Why I’ll vote for Shuttleworth, not Moran (updated)

Update #1: Ethics-challenged or not, Rep. Jim Moran of Virginia's Eighth District won reelection June 12. Scroll to the end for my advice for his possible foes in the 2014 Democratic primary.

Update #2: Jim Moran has since told me there was no quid pro quo, that the real estate developer's contributions were part of an arrangement by which he contributed to many people at once. I appreciated his responding. What was I to think when his news secretary ignored my original questions?

Ex-fighter pilot and Harvard MBA

You don't have to love Fox News—or strip mining, state-imposed abdominal ultrasound exams or endless wars abroad—to root mightily for Jim Moran's retirement from Congress if a good successor is in the wings.

Progressive or not, Mr. Eighth District makes me uneasy.

I've spent two decades working toward a well-stocked national digital library system (a nonpartisan cause endorsed by the late William F. Buckley, Jr.). But these days I would hesitate to approach Rep. Moran for congressional support, lest he ultimately try to turn this into a contracting opportunity for his donors.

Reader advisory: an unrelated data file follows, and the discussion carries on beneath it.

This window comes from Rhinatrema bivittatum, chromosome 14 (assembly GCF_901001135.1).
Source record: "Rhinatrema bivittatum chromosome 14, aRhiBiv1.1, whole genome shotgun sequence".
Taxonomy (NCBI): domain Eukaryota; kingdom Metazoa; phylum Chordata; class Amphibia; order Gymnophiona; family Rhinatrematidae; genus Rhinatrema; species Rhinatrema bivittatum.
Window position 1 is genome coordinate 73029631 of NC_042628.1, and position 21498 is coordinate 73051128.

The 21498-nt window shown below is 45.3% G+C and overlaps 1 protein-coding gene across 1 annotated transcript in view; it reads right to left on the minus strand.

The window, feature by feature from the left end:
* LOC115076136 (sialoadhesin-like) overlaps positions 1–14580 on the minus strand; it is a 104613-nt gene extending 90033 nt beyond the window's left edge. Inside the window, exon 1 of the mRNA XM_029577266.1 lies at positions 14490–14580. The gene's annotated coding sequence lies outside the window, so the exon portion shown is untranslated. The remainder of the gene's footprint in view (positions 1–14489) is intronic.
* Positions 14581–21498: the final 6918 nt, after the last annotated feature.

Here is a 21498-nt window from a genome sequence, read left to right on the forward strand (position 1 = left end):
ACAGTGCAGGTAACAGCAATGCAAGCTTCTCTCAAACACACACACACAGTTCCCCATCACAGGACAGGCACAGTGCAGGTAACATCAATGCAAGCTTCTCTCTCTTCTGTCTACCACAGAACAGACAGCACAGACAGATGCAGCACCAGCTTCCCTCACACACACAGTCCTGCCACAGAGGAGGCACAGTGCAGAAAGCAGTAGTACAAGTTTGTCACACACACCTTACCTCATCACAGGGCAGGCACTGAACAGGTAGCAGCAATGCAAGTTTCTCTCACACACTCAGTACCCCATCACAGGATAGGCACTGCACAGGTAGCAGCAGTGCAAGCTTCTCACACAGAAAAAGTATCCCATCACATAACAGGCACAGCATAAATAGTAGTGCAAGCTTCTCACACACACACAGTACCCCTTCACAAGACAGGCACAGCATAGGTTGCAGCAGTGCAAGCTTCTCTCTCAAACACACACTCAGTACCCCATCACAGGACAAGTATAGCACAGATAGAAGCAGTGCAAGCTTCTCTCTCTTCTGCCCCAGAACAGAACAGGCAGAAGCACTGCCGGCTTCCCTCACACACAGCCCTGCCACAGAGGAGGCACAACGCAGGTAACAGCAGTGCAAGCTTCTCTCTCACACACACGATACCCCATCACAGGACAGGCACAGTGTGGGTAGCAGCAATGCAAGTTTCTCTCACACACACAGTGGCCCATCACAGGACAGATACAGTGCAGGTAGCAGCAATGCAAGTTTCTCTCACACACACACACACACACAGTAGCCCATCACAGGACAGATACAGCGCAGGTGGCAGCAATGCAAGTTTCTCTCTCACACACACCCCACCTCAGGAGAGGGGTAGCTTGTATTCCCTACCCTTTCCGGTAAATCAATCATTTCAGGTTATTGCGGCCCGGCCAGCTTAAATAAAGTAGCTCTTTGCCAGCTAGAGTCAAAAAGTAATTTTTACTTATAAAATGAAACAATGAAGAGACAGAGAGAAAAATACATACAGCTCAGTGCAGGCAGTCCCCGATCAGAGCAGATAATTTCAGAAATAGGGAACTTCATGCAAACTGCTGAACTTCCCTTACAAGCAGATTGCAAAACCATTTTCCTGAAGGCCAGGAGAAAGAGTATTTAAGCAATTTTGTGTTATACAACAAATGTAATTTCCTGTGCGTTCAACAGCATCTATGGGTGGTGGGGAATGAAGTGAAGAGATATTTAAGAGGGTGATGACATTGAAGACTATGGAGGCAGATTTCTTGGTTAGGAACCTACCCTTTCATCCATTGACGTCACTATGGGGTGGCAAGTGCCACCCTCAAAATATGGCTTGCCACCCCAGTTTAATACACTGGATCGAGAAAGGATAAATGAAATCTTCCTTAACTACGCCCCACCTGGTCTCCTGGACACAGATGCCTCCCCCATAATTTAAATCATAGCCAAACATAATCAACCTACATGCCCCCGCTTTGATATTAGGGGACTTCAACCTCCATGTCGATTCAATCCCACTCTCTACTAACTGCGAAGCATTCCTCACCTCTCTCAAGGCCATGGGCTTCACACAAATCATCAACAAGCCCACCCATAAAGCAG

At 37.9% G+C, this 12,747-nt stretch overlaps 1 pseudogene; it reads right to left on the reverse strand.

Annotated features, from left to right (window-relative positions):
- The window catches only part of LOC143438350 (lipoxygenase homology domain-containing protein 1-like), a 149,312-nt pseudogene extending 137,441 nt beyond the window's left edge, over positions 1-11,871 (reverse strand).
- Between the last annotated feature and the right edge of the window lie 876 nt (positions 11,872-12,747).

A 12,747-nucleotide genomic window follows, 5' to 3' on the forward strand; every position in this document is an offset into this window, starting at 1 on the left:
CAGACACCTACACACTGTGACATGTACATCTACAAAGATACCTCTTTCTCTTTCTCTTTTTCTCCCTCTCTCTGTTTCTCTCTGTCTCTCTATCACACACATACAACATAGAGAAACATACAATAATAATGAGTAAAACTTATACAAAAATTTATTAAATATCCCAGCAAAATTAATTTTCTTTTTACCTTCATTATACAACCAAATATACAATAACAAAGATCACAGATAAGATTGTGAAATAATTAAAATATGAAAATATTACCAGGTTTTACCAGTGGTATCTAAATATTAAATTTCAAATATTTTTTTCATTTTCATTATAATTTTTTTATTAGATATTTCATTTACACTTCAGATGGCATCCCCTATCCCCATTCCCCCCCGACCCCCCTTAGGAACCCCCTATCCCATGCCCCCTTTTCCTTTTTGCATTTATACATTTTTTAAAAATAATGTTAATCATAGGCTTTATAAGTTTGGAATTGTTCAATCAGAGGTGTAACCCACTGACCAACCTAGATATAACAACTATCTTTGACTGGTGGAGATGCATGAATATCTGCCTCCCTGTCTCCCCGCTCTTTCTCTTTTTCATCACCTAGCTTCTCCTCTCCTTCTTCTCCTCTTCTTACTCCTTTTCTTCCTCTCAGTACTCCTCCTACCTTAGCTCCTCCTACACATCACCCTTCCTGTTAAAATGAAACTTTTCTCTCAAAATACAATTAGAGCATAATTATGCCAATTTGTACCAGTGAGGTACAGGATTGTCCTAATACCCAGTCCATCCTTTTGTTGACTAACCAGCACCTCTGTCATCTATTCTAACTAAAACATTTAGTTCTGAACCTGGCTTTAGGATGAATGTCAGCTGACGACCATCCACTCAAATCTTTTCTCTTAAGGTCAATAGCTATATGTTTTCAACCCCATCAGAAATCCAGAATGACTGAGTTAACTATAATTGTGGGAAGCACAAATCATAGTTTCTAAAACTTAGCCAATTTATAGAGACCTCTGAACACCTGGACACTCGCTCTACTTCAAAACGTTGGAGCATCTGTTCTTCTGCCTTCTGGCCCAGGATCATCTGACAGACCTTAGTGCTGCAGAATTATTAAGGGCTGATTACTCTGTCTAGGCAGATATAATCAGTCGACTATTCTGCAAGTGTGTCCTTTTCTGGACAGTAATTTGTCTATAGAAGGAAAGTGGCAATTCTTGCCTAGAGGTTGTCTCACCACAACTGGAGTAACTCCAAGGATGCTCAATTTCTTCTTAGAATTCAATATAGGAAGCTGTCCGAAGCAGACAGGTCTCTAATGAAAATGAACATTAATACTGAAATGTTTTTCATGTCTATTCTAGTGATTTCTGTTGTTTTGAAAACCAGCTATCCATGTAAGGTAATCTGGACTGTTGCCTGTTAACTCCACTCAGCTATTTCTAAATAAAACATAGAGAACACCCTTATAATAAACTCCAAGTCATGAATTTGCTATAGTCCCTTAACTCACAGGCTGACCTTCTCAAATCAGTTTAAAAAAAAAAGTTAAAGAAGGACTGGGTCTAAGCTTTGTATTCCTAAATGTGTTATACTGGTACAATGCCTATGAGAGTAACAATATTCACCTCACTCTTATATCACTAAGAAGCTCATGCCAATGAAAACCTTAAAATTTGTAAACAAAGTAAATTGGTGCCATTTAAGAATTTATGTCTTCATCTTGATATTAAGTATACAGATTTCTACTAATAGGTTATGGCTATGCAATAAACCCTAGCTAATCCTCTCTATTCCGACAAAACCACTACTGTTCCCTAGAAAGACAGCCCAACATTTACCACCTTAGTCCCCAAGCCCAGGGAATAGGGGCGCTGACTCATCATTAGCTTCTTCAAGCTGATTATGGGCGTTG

Worked as management consultant

Asked for details related to the much-hated BRAC-133 towers at Mark Center near me in Alexandria, Moran stonewalled me. I wanted to know why CEO Denny Oklak of Duke Realty in Indianapolis—a prime BRAC-133 beneficiary—had given thousands to the Moran campaign. No, Oklak wouldn’t talk, either; same for other BRAC-linked contractors who had donated to Moran. I held my nose and voted for Moran anyway because of his progressive politics and his Republican opponent's lack of them. I'll even do so again if need be in the general election. But I'd rather not, especially since a worthy challenger has appeared in the June 12 Democratic primary in the person of Bruce Shuttleworth of Arlington, an ex-fighter pilot whose views you can hear directly in the YouTubes accompanying this post, as well as read on his campaign site.